3-D nanoprinting facilitates communication with light

Microlenses and micromirrors can be produced on optical fibers and microchips by 3-D nanoprinting. This considerably facilitates assembly of photonic systems. Credit: Philipp-Immanuel Dietrich/Florian Rupp/Paul Abaffy, KIT

At Karlsruhe Institute of Technology (KIT), researchers have developed a flexible and efficient concept to combine optical components in compact systems. They use a high-resolution 3-D printing process to produce tiny beam-shaping elements directly on optical microchips or fibers and, hence, enable low-loss coupling. This approach replaces complicated positioning processes that represent a high obstacle to many applications today. The scientists present their concept in Nature Photonics.

In view of constantly growing data traffic, communication with light is gaining importance. For many years now, computing centers and worldwide telecommunication networks have been using optical connections for the quick and energy-efficient transmission of large amounts of data. The present challenge in photonics is to miniaturize components and to assemble them in compact and high-performance integrated systems suited for a variety of applications, from information and communication technologies to measurement and sensor technologies, to medical engineering.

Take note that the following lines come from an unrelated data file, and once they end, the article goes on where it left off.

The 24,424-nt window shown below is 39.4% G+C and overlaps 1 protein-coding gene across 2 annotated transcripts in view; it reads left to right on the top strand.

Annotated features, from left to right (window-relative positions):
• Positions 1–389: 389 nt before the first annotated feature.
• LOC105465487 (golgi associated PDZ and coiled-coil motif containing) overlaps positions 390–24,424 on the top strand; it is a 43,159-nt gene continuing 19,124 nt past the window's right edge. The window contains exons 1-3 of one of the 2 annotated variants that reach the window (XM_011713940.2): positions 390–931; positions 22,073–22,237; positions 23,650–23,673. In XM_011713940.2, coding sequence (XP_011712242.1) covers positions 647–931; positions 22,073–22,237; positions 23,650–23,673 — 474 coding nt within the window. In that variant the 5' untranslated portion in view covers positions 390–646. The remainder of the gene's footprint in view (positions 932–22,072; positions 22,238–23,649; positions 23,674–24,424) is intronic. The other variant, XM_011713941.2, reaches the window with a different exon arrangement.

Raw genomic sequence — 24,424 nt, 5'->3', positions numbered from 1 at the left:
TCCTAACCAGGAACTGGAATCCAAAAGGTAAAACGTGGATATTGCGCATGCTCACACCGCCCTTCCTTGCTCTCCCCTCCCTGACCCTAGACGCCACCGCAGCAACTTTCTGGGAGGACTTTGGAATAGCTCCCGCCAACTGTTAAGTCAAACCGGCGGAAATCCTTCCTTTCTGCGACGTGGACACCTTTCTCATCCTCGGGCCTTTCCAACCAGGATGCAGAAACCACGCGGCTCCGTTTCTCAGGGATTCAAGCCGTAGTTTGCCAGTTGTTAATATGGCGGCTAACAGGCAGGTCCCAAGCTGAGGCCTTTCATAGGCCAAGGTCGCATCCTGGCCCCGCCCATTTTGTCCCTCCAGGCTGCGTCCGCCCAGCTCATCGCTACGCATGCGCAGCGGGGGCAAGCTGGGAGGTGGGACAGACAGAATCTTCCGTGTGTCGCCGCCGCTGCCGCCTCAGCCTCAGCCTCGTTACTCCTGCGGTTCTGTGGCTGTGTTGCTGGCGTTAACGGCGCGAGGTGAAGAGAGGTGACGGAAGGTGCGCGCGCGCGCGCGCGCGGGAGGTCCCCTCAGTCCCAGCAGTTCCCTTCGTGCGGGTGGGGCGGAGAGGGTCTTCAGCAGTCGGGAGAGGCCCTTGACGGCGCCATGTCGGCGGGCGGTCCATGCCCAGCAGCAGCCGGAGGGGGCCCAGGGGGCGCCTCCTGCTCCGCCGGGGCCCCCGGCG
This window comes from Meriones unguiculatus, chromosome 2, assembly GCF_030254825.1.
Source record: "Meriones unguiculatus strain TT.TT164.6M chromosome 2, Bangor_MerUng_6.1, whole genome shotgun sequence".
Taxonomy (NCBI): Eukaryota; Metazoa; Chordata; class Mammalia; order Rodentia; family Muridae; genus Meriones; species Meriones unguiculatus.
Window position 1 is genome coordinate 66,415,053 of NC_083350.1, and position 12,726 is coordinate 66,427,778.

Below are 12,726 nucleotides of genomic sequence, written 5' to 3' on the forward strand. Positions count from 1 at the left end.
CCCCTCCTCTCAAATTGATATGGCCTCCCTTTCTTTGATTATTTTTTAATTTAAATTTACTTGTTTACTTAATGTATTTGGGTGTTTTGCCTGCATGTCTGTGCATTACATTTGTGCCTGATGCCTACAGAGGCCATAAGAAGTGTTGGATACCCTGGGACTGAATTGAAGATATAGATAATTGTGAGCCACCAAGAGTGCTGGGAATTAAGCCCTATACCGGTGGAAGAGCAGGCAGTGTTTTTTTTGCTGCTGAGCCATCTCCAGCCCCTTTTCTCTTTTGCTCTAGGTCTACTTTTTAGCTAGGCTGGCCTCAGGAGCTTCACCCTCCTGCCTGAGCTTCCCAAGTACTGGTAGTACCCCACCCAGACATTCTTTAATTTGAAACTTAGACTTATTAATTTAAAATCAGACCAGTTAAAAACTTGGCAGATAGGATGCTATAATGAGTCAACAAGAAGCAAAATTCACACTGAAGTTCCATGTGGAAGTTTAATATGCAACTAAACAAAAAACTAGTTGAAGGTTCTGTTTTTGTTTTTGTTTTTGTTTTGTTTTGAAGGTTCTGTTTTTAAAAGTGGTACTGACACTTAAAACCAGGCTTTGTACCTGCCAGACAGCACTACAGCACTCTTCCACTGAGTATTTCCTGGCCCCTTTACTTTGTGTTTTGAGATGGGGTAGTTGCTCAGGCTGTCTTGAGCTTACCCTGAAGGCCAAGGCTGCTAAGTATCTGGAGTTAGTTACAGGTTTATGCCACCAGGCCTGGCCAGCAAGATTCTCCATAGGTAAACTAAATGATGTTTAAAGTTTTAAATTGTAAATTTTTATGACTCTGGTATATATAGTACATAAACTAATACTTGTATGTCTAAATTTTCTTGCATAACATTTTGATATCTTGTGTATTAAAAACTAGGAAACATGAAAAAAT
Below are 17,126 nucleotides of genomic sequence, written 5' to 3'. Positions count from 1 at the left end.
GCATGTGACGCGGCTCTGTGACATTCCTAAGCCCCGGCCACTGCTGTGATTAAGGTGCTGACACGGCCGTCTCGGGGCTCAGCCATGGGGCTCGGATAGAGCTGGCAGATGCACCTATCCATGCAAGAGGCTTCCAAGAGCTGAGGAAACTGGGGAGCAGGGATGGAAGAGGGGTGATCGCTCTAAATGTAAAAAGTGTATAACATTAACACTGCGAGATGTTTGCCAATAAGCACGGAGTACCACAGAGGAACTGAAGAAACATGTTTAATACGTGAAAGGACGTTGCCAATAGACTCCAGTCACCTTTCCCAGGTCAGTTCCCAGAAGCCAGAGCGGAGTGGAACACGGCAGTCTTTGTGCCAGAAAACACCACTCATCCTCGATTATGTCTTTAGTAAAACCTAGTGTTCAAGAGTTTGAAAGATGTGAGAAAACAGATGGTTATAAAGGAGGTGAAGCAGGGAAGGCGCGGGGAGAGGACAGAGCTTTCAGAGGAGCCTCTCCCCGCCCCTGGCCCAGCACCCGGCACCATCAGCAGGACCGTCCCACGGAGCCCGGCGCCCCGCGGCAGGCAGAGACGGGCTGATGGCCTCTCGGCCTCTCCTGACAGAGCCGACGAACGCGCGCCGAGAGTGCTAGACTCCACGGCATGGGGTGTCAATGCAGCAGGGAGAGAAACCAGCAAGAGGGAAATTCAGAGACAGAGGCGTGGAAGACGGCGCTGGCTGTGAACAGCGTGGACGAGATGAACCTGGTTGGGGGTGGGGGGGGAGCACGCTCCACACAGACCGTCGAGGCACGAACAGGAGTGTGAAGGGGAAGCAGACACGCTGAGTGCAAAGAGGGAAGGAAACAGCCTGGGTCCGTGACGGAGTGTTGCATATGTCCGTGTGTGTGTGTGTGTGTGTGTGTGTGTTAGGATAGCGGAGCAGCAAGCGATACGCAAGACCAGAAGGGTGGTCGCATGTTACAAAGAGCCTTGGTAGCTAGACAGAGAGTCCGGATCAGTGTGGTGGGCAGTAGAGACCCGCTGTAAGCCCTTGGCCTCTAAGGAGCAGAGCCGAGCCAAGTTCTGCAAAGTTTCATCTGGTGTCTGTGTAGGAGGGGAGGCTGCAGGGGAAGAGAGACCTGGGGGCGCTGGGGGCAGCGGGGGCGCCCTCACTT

In this respect, hybrid systems are of very high interest. They combine a number of optical components with different functions. Hybrid systems offer superior performance and design freedom compared to monolithic integration concepts, for which all components are realized on a chip. Hybrid integration, for instance, allows individual optimization and testing of all components before they are assembled to a more complex system. Setup of optical hybrid systems, however, requires complex and expensive methods for the highly precise alignment of components and low-loss coupling of optical interfaces.

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